Hope for safe beach access erodes
An undermined beach access ramp had to be removed from Buffalo Beach on Monday morning, after high tides threatened to wash it out to sea.
Mercury Bay Boating Club commodore Al Gould said easterly storms and high tides had forced the club to take action to remove the heavy timber ramp, which served double duty as a launching ramp for the junior sailors and a public access to the beach.
"We have lost 4.5 metres of foreshore this season alone," Mr Gould said.
The boating club pays a peppercorn rent to Thames Coromandel District Council for the area of the clubrooms' footprint. Mr Gould said originally the club built a sand ladder to protect the dunes and small boats were walked over it to the beach. After a time the sand ladder was replaced with a walkway on stilts but it prevented people from walking at the high water mark so the club was asked to remove it, he said.
"At that stage we were in discussion with EW (now Waikato Regional Council), who promised plantings and professional contouring to address the problem," Mr Gould said.
"None of that happened. We then built the heavier ramp at the south end of the reserve but now that has gone too."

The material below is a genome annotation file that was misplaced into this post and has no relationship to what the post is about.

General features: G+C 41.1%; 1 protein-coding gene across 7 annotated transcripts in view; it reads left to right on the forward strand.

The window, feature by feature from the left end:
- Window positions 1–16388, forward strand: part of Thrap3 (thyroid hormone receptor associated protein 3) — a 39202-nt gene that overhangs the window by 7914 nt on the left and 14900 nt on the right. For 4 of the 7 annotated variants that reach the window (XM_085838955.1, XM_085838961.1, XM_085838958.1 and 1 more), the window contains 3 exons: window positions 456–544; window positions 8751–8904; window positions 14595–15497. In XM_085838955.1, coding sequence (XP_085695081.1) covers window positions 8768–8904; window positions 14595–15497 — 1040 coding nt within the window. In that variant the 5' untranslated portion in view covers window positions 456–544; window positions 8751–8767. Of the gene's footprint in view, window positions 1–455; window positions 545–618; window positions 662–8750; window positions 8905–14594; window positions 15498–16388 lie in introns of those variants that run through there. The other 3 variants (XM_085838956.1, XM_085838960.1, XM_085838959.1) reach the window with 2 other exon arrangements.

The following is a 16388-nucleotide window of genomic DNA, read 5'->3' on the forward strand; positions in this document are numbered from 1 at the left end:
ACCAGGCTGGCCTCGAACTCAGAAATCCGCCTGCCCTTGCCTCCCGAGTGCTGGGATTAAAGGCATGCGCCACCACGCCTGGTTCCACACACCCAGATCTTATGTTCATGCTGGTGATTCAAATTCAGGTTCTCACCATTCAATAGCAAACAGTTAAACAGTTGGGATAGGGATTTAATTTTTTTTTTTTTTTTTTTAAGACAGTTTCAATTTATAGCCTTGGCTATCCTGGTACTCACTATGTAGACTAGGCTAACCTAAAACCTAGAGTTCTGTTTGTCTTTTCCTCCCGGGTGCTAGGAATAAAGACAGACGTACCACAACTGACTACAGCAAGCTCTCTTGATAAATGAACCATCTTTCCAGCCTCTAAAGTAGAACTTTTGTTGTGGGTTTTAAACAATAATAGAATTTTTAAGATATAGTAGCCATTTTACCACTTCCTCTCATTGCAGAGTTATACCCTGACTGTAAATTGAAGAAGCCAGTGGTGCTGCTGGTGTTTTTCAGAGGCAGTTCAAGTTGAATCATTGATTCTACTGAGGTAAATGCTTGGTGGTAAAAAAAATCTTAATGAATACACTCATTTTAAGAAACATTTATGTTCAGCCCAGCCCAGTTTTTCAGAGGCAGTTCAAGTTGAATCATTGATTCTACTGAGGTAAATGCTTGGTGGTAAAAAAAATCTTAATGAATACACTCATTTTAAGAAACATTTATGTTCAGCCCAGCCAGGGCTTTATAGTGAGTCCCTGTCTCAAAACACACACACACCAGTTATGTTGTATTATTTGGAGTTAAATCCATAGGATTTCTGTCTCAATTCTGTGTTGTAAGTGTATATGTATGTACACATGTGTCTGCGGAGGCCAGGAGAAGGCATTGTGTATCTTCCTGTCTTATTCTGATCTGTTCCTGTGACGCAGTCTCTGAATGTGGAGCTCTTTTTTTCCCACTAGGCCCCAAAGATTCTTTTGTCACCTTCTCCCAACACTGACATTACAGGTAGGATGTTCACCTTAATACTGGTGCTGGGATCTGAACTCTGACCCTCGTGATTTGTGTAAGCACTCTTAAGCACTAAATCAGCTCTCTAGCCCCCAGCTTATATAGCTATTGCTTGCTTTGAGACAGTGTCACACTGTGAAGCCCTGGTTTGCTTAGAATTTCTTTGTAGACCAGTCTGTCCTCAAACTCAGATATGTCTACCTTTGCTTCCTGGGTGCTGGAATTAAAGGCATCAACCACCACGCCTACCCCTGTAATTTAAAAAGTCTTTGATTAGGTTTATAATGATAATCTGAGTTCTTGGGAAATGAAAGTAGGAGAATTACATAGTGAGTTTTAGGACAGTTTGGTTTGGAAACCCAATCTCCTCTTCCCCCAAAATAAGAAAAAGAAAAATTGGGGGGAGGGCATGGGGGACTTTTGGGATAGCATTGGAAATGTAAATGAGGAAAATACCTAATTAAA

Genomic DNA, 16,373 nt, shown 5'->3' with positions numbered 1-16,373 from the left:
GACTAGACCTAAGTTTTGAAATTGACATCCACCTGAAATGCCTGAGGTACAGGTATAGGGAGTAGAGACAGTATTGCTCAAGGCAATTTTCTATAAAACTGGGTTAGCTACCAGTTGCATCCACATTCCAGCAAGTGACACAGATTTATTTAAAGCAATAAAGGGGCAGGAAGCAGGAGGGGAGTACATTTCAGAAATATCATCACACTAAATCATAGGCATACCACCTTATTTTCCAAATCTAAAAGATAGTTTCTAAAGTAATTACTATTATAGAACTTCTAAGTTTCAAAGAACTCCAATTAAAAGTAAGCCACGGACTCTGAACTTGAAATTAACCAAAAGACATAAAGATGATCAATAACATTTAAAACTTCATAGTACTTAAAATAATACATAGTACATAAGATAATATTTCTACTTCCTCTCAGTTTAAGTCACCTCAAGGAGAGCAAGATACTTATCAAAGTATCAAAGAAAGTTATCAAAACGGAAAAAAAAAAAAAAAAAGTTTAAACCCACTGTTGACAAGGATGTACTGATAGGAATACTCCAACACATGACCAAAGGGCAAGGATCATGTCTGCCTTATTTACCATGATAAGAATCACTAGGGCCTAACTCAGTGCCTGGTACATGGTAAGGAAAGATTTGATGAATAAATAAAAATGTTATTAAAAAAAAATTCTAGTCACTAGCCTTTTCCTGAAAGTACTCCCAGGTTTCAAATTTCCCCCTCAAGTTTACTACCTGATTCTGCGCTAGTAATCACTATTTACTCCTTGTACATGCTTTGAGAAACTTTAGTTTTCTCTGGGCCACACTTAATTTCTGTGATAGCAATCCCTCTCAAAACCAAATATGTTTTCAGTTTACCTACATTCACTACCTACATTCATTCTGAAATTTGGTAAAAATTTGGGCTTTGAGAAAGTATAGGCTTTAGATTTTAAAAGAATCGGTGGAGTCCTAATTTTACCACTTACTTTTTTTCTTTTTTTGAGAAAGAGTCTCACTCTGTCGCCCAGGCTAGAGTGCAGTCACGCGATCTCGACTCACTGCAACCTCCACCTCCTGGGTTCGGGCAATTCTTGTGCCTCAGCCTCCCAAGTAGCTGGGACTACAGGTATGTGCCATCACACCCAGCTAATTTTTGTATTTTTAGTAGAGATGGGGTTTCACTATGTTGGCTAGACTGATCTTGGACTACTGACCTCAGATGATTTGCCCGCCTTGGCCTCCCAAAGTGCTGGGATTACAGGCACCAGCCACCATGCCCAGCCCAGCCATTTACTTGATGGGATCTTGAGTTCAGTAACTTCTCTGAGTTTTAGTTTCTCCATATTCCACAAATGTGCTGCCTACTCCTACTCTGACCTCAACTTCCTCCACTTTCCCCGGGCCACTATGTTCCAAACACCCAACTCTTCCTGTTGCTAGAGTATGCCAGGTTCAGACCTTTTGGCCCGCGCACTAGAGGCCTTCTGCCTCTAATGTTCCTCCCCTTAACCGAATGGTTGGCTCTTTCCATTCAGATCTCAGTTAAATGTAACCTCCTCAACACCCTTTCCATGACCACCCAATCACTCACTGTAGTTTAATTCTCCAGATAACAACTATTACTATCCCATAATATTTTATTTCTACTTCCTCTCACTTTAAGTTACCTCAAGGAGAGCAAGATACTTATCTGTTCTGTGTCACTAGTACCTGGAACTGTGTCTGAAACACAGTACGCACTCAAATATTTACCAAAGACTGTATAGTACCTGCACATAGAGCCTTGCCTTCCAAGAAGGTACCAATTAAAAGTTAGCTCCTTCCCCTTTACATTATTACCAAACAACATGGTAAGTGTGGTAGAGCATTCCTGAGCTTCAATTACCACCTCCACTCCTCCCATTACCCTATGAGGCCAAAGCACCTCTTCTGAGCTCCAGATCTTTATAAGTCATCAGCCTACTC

A WRC spokeswoman said staff who worked in the area said they were not aware of any commitments made by the council to undertake contouring and planting at this site. However, Mr Gould was at a meeting last Friday to discuss a new project to manage coastal erosion.
WRC and Thames Coromandel District Council have started a new project called Whitianga Coastal Futures looking at short, medium and long-term solutions to deal with erosion issues at Whitianga.
"It's a complex issue requiring different management solutions for different parts of the beach. A report on the issue is expected over the next few months and the community will be involved in deciding options."
Mr Gould said in future the centreboard fleet would have to trail their boats along the road to Brophy's Beach and launch from there.
"Since about 2004 we have been trying to talk to [the] council about protecting this part of the beach but to no avail," Mr Gould said. "It's used extensively by the general public and, in particular, surfers. As it is now, no-one can get to the beach safely. I fail to understand why the small reserve area at Brophy's Beach should come under emergency measures, when so much of the beach is left unprotected."